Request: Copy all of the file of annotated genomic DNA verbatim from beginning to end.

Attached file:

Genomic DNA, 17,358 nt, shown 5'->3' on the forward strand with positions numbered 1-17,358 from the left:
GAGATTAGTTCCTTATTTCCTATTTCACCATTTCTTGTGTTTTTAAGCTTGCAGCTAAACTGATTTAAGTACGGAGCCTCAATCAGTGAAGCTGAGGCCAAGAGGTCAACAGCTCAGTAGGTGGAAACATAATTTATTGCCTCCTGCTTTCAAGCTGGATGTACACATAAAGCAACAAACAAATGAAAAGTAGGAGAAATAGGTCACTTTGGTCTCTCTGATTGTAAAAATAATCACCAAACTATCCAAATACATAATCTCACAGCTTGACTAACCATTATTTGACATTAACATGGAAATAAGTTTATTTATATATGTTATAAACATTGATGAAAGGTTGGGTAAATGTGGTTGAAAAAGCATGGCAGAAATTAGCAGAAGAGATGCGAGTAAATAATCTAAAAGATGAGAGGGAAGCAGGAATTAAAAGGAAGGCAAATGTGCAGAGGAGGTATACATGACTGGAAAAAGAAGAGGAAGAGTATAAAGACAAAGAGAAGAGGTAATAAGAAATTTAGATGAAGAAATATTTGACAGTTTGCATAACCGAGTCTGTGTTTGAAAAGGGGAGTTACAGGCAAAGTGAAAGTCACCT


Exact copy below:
Genomic DNA, 17,358 nt, shown 5'->3' on the forward strand with positions numbered 1-17,358 from the left:
GAGATTAGTTCCTTATTTCCTATTTCACCATTTCTTGTGTTTTTAAGCTTGCAGCTAAACTGATTTAAGTACGGAGCCTCAATCAGTGAAGCTGAGGCCAAGAGGTCAACAGCTCAGTAGGTGGAAACATAATTTATTGCCTCCTGCTTTCAAGCTGGATGTACACATAAAGCAACAAACAAATGAAAAGTAGGAGAAATAGGTCACTTTGGTCTCTCTGATTGTAAAAATAATCACCAAACTATCCAAATACATAATCTCACAGCTTGACTAACCATTATTTGACATTAACATGGAAATAAGTTTATTTATATATGTTATAAACATTGATGAAAGGTTGGGTAAATGTGGTTGAAAAAGCATGGCAGAAATTAGCAGAAGAGATGCGAGTAAATAATCTAAAAGATGAGAGGGAAGCAGGAATTAAAAGGAAGGCAAATGTGCAGAGGAGGTATACATGACTGGAAAAAGAAGAGGAAGAGTATAAAGACAAAGAGAAGAGGTAATAAGAAATTTAGATGAAGAAATATTTGACAGTTTGCATAACCGAGTCTGTGTTTGAAAAGGGGAGTTACAGGCAAAGTGAAAGTCACCT